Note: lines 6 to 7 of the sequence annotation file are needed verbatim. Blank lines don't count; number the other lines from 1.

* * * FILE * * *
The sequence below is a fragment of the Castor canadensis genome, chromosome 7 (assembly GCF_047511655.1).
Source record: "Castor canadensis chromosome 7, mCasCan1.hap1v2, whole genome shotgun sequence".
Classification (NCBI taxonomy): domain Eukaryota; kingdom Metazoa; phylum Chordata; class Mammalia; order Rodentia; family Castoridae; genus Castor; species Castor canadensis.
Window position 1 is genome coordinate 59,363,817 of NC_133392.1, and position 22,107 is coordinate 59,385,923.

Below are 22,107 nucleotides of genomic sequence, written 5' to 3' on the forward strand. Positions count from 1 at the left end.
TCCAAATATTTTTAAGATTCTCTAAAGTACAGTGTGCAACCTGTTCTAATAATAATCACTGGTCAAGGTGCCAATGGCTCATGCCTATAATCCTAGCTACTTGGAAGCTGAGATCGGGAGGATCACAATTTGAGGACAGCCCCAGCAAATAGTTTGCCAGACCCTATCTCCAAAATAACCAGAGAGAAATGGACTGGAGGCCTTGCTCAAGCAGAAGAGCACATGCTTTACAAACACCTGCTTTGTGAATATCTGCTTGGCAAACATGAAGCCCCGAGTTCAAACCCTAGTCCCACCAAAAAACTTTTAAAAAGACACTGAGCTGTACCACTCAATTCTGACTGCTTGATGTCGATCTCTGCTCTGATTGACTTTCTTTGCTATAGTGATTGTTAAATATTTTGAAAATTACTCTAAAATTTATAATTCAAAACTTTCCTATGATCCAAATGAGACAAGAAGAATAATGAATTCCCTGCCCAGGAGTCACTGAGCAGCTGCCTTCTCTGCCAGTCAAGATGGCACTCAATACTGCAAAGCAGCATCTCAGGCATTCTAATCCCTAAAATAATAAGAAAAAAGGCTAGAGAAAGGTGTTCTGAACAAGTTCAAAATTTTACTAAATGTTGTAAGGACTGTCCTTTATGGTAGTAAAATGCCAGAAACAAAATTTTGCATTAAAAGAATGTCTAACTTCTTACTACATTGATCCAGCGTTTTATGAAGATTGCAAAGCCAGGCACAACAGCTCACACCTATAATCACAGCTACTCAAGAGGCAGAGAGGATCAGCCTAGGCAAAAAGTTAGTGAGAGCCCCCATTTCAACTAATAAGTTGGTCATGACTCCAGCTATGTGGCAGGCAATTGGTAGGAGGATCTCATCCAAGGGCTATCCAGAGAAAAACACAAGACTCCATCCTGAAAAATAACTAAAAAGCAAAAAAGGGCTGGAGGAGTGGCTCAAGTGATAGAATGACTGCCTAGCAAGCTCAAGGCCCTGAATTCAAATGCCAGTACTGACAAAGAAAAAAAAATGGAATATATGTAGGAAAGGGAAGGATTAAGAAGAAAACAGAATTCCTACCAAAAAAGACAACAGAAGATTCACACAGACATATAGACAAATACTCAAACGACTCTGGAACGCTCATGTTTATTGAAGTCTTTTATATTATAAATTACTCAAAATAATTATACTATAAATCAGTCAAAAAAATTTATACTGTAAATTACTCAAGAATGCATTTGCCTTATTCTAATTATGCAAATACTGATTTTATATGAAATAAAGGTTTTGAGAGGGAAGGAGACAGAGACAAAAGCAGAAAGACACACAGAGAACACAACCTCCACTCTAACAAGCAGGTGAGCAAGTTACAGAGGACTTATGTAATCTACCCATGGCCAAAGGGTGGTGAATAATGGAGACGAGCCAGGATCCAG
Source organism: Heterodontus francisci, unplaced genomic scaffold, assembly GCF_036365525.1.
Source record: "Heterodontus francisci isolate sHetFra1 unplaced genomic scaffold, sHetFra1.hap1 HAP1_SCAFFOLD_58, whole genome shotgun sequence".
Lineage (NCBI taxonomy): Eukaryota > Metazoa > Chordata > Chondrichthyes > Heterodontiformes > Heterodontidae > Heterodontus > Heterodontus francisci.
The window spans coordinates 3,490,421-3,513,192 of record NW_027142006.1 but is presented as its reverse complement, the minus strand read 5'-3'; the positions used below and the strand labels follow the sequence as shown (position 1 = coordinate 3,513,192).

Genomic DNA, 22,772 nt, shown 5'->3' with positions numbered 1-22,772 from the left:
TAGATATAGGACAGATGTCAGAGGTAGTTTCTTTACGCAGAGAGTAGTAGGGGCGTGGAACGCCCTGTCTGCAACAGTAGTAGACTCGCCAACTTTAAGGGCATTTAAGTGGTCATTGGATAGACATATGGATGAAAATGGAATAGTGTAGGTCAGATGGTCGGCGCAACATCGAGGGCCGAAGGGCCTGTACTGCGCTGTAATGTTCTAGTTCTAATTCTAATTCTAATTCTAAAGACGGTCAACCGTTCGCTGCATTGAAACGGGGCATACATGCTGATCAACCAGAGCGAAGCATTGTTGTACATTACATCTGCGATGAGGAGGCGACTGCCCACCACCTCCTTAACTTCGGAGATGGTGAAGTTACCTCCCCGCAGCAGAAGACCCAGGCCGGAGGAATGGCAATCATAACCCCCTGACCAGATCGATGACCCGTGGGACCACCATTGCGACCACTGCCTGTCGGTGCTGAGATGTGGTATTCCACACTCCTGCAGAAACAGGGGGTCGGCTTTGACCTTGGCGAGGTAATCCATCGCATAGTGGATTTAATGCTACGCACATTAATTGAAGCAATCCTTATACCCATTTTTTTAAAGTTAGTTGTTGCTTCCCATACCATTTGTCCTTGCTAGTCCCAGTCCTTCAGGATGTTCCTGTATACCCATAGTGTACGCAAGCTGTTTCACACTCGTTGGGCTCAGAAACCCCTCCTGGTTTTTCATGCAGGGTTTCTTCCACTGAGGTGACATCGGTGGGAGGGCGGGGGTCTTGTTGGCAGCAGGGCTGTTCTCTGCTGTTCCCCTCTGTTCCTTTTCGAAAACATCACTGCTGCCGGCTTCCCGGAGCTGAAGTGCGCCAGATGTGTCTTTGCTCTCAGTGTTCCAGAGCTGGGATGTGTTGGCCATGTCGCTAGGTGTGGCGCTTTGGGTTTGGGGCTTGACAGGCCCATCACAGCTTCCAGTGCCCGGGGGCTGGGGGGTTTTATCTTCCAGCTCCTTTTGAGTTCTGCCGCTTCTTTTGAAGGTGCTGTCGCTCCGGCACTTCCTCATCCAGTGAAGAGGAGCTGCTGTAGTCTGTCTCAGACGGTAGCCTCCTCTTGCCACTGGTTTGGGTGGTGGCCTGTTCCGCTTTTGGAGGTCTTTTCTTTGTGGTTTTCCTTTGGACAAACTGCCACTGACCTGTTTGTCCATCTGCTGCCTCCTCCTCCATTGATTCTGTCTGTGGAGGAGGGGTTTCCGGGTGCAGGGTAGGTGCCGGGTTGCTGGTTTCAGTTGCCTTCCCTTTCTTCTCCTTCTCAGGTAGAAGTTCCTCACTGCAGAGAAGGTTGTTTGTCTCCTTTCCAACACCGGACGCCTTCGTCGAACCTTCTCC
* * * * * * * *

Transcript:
TCCAAATATTTTTAAGATTCTCTAAAGTACAGTGTGCAACCTGTTCTAATAATAATCACTGGTCAAGGTGCCAATGGCTCATGCCTATAATCCTAGCTACTTGGAAGCTGAGATCGGGAGGATCACAATTTGAGGACAGCCCCAGCAAATAGTTTGCCAGACCCTATCTCCAAAATAACCAGAGAGAAATGGACTGGAGGCCTTGCTCAAGCAGAAGAGCACATGCTTTACAAACACCTGCTTTGTGAATATCTGCTTGGCAAACATGAAGCCCCGAGTTCAAACCCTAGTCCCACCAAAAAACTTTTAAAAAGACACTGAGCTGTACCACTCAATTCTGACTGCTTGATGTCGATCTCTGCTCTGATTGACTTTCTTTGCTATAGTGATTGTTAAATATTTTGAAAATTACTCTAAAATTTATAATTCAAAACTTTCCTATGATCCAAATGAGACAAGAAGAATAATGAATTCCCTGCCCAGGAGTCACTGAGCAGCTGCCTTCTCTGCCAGTCAAGATGGCACTCAATACTGCAAAGCAGCATCTCAGGCATTCTAATCCCTAAAATAATAAGAAAAAAGGCTAGAGAAAGGTGTTCTGAACAAGTTCAAAATTTTACTAAATGTTGTAAGGACTGTCCTTTATGGTAGTAAAATGCCAGAAACAAAATTTTGCATTAAAAGAATGTCTAACTTCTTACTACATTGATCCAGCGTTTTATGAAGATTGCAAAGCCAGGCACAACAGCTCACACCTATAATCACAGCTACTCAAGAGGCAGAGAGGATCAGCCTAGGCAAAAAGTTAGTGAGAGCCCCCATTTCAACTAATAAGTTGGTCATGACTCCAGCTATGTGGCAGGCAATTGGTAGGAGGATCTCATCCAAGGGCTATCCAGAGAAAAACACAAGACTCCATCCTGAAAAATAACTAAAAAGCAAAAAAGGGCTGGAGGAGTGGCTCAAGTGATAGAATGACTGCCTAGCAAGCTCAAGGCCCTGAATTCAAATGCCAGTACTGACAAAGAAAAAAAAATGGAATATATGTAGGAAAGGGAAGGATTAAGAAGAAAACAGAATTCCTACCAAAAAAGACAACAGAAGATTCACACAGACATATAGACAAATACTCAAACGACTCTGGAACGCTCATGTTTATTGAAGTCTTTTATATTATAAATTACTCAAAATAATTATACTATAAATCAGTCAAAAAAATTTATACTGTAAATTACTCAAGAATGCATTTGCCTTATTCTAATTATGCAAATACTGATTTTATATGAAATAAAGGTTTTGAGAGGGAAGGAGACAGAGACAAAAGCAGAAAGACACACAGAGAACACAACCTCCACTCTAACAAGCAGGTGAGCAAGTTACAGAGGACTTATGTAATCTACCCATGGCCAAAGGGTGGTGAATAATGGAGACGAGCCAGGATCCAG
Source organism: Heterodontus francisci, unplaced genomic scaffold, assembly GCF_036365525.1.